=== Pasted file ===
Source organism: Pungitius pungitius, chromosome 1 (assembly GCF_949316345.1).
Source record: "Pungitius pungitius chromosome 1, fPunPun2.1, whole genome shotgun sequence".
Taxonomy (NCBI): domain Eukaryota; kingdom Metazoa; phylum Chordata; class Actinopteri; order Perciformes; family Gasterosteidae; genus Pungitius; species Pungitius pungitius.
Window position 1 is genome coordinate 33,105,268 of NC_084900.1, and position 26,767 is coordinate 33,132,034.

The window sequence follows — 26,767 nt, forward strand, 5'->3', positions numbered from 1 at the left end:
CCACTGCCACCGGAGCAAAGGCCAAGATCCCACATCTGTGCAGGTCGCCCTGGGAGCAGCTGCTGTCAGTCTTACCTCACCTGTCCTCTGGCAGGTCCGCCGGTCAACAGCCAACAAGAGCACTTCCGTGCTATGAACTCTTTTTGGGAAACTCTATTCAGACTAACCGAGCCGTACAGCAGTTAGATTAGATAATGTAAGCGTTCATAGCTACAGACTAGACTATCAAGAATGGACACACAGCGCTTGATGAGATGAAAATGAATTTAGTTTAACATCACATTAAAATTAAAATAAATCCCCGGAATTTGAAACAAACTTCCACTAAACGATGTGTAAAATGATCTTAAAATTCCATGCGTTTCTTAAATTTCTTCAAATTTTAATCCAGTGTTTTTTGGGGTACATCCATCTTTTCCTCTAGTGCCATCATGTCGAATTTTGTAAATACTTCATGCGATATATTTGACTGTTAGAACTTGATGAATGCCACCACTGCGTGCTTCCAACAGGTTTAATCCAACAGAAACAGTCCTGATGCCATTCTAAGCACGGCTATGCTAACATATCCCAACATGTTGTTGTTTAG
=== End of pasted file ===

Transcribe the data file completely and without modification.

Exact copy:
Source organism: Pungitius pungitius, chromosome 1 (assembly GCF_949316345.1).
Source record: "Pungitius pungitius chromosome 1, fPunPun2.1, whole genome shotgun sequence".
Taxonomy (NCBI): domain Eukaryota; kingdom Metazoa; phylum Chordata; class Actinopteri; order Perciformes; family Gasterosteidae; genus Pungitius; species Pungitius pungitius.
Window position 1 is genome coordinate 33,105,268 of NC_084900.1, and position 26,767 is coordinate 33,132,034.

The window sequence follows — 26,767 nt, forward strand, 5'->3', positions numbered from 1 at the left end:
CCACTGCCACCGGAGCAAAGGCCAAGATCCCACATCTGTGCAGGTCGCCCTGGGAGCAGCTGCTGTCAGTCTTACCTCACCTGTCCTCTGGCAGGTCCGCCGGTCAACAGCCAACAAGAGCACTTCCGTGCTATGAACTCTTTTTGGGAAACTCTATTCAGACTAACCGAGCCGTACAGCAGTTAGATTAGATAATGTAAGCGTTCATAGCTACAGACTAGACTATCAAGAATGGACACACAGCGCTTGATGAGATGAAAATGAATTTAGTTTAACATCACATTAAAATTAAAATAAATCCCCGGAATTTGAAACAAACTTCCACTAAACGATGTGTAAAATGATCTTAAAATTCCATGCGTTTCTTAAATTTCTTCAAATTTTAATCCAGTGTTTTTTGGGGTACATCCATCTTTTCCTCTAGTGCCATCATGTCGAATTTTGTAAATACTTCATGCGATATATTTGACTGTTAGAACTTGATGAATGCCACCACTGCGTGCTTCCAACAGGTTTAATCCAACAGAAACAGTCCTGATGCCATTCTAAGCACGGCTATGCTAACATATCCCAACATGTTGTTGTTTAG